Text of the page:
Monday, September 13, 1999

Union exec
rejects claim filed
against Rodrigues

A hearing officer denies a
complaint that Rodrigues and
'Chip' Uwaine violated rights
of fellow members

By Ian Lind


Art A union hearing officer has rejected charges that United Public Workers director Gary Rodrigues violated the rights of union members.

In a nine-page decision, Bruno Dellana, an international vice president of UPW's parent union -- the American Federation of State, County and Municipal Employees, said it is not a violation of the union's constitution for Rodrigues to use the UPW newsletter to attack his critics by printing derogatory statements about them, even if those statements "were untrue and/or in retaliation" for their criticisms of Rodrigues.

Three current or former UPW chief stewards accused Rodrigues and UPW newsletter editor Clifford "Chip" Uwaine of using the union newsletter to attack members who criticized what they said were several questionable financial transactions by Rodrigues. The stewards also charged they had been denied access to union minutes and financial records.

Dellana ruled Rodrigues and Uwaine not guilty of all charges.

A hearing on the matter was held in Honolulu July 13. Dellana's decision was dated Sept. 3, but was not received in Honolulu until the end of last week.

"Free speech is a two-way street," Dellana wrote, ruling that both Rodrigues and his critics were entitled to attack or question each other.

Dellana also ruled that the three stewards failed to prove they had requested and been denied access to union financial records. Further, even if Rodrigues was "the instigating force" behind a UPW policy that prevents members from examining minutes of the UPW's executive board, he could not be held responsible for a policy adopted by the board, Dellana ruled.

Rodrigues could not be reached for comment about the decision. He has refused to answer questions from the Star-Bulletin since last year.

Keith Chudzik, one of the three current or former UPW chief stewards who filed the charges, called the overall effect of the ruling "preposterous." "If you ask questions and he doesn't like it, he could use the union's paper to call you a child molester, a racist or a pervert, knowing that it is untrue, and that would be perfectly OK according to this decision. That's absurd," Chudzik said.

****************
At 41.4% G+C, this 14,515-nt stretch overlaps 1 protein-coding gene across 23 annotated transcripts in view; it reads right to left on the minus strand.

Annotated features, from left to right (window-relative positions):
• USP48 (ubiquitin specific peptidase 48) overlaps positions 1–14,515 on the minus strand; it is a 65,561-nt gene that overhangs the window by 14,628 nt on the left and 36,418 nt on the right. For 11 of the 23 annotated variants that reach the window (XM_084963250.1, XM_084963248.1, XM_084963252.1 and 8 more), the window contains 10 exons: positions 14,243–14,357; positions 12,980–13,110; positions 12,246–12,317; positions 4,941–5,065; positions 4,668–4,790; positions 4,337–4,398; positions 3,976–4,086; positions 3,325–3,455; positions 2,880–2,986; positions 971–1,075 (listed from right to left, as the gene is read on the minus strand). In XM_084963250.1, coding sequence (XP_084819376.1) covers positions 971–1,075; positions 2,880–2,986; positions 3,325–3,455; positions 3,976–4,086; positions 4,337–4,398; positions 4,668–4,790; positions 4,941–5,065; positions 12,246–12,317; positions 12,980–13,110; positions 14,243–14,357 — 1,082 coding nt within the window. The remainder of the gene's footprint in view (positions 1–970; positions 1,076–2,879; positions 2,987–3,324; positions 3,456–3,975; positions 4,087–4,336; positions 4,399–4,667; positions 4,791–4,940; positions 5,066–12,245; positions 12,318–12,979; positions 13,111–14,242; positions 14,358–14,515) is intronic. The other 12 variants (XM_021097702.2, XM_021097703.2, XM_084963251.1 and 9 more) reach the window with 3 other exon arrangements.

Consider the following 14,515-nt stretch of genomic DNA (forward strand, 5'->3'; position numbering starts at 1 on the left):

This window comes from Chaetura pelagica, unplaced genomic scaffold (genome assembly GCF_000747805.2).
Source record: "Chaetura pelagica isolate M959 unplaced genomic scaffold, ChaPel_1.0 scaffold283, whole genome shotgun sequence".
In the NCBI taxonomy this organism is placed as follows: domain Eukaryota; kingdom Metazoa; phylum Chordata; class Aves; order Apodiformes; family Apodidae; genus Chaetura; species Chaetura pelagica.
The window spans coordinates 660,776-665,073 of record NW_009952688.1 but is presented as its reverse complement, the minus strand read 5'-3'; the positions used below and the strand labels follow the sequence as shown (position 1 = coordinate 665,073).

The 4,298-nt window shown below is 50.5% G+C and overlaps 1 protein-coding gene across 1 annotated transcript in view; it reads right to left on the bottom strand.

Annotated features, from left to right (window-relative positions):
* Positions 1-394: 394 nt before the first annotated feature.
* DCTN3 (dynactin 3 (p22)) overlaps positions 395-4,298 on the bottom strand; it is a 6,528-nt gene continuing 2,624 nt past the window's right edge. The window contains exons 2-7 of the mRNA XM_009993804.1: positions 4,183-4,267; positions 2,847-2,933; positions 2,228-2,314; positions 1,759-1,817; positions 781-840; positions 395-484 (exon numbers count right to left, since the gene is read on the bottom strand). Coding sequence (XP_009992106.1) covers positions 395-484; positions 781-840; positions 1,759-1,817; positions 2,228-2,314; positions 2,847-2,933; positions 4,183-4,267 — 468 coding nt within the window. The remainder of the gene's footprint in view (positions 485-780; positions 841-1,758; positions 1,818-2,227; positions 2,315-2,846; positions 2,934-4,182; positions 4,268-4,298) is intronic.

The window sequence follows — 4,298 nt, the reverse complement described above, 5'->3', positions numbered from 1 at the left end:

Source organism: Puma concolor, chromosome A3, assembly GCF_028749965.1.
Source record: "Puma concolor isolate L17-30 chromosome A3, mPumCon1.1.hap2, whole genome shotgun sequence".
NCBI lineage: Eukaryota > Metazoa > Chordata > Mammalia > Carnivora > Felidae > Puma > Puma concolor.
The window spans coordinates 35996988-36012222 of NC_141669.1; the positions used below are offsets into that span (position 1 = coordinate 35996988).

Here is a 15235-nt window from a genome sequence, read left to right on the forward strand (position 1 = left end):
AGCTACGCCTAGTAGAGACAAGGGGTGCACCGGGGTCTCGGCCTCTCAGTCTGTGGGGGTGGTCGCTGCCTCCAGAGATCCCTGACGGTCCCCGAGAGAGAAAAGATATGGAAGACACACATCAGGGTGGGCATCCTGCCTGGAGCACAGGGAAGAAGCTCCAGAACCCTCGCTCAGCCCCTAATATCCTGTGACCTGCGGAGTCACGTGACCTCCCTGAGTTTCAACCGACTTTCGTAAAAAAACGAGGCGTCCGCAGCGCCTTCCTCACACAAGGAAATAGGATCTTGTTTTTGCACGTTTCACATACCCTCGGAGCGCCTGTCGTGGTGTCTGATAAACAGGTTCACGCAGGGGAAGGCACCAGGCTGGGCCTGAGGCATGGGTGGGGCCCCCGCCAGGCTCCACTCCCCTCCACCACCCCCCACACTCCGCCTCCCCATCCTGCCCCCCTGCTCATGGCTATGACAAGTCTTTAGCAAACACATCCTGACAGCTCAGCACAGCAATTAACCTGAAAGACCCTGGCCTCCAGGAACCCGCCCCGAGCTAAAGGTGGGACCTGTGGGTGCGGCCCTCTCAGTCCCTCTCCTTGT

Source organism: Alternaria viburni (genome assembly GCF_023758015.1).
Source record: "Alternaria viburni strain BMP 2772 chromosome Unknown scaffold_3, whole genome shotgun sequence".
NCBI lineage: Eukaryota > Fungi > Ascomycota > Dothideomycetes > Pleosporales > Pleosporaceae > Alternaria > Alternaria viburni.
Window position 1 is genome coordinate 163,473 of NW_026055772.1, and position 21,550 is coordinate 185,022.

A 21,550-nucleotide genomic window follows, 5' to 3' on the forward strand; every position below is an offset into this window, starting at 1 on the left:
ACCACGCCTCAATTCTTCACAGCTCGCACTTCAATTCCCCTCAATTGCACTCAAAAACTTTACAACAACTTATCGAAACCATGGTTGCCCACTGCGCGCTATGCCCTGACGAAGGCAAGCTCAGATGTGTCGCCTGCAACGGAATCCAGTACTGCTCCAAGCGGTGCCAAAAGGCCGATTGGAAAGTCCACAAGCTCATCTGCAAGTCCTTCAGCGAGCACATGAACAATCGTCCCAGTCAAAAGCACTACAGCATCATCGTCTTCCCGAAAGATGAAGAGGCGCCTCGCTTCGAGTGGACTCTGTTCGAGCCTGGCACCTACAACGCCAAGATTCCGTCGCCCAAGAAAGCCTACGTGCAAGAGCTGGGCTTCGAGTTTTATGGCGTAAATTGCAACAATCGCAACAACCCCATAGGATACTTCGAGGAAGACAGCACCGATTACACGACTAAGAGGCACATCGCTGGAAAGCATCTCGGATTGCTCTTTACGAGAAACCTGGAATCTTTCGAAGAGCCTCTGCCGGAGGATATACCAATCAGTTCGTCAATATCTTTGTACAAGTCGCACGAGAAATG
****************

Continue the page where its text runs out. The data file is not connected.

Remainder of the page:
"The union's newsletter shouldn't be used as a means to destroy the credibility of anybody that has questions as to leadership or accountability. That shouldn't be allowed," he said. Chudzik also reacted to Dellana's ruling that the critics failed to prove they had tried and failed to get access to union records.

"We had evidence and testimony by witnesses to show that we've written to Rodrigues. We asked orally, we asked in meetings, we asked business agents, we asked union staff and executive board members, and that doesn't seem enough. I guess you have to float a balloon or put a legal notice in the paper, " Chudzik said.

During the hearing, eight union members, including the three who filed charges, testified under oath that they had tried to get minutes and financial records. Several union officials called as witnesses refused to testify, including Uwaine. Rodrigues never testified under oath, although he made extended comments during the proceedings.

Carl Biers, director of the New York-based Association for Union Democracy, a watchdog group that supports members' rights, said relying on the internal disciplinary procedure of the union "can be pie in the sky" because those procedures favor the existing leadership.

Rodrigues has headed the UPW since 1981, and has been a member of AFSCME's judicial panel for more than 12 years.

Chudzik said no decision has been made on whether to appeal the ruling to the AFSCME's full international executive board.

Rodrigues still faces an ongoing federal investigation by the U.S. Department of Labor and the Department of Justice into several transactions, apparently including his ties to a company that supplied logs used to build several union office buildings, and payments made by the union's health insurance provider to a company owned by one of Rodrigues' daughters.

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